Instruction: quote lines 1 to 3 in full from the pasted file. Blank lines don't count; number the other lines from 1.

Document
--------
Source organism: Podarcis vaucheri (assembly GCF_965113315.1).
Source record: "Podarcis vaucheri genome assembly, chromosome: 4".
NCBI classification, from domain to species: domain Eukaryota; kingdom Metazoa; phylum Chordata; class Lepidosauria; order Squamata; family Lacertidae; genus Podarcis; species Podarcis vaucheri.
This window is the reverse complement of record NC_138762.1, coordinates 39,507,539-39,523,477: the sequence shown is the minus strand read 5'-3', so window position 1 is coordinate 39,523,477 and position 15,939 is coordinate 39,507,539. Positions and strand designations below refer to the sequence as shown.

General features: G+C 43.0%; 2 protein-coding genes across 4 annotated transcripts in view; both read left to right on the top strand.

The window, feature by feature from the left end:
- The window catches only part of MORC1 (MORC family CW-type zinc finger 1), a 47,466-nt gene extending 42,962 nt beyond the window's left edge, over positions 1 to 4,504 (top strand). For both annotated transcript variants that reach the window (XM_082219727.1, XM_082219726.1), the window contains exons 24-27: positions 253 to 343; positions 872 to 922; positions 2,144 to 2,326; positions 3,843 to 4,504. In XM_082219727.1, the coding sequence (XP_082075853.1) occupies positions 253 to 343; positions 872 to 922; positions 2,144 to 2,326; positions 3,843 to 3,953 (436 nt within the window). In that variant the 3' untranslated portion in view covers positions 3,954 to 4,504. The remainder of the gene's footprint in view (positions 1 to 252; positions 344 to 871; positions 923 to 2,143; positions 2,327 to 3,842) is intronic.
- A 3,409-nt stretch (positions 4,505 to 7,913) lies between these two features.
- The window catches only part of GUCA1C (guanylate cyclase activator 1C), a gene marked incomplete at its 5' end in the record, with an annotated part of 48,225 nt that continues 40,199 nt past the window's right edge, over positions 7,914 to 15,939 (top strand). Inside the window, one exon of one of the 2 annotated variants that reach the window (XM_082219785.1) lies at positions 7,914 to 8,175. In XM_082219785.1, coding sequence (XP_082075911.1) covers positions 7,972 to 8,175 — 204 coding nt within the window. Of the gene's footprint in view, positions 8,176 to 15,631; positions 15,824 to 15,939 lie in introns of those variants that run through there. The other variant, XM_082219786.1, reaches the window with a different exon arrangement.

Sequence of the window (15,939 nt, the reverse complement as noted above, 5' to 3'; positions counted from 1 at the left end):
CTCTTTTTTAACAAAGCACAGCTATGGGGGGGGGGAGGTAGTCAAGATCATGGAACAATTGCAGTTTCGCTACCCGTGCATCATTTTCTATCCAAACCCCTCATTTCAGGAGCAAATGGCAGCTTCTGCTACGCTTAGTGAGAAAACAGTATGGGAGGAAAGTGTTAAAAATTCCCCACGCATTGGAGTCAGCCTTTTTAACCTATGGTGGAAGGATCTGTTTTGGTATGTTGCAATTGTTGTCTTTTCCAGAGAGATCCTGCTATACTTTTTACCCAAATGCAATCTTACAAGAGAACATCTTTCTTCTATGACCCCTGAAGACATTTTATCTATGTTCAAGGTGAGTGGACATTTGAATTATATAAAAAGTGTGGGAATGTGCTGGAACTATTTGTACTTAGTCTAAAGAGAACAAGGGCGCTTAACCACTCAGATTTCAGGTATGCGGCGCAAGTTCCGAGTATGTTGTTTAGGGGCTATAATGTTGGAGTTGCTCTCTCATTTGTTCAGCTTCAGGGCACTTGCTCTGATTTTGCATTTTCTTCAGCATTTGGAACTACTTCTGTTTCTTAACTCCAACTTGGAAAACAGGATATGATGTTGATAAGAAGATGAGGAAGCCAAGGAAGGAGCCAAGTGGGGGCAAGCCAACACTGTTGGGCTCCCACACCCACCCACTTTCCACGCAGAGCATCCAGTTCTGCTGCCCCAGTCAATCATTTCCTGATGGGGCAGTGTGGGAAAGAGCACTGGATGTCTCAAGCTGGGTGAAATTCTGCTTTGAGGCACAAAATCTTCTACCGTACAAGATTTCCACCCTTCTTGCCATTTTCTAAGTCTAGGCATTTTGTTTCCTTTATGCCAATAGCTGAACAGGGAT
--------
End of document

Source organism: Podarcis vaucheri (assembly GCF_965113315.1).
Source record: "Podarcis vaucheri genome assembly, chromosome: 4".
NCBI classification, from domain to species: domain Eukaryota; kingdom Metazoa; phylum Chordata; class Lepidosauria; order Squamata; family Lacertidae; genus Podarcis; species Podarcis vaucheri.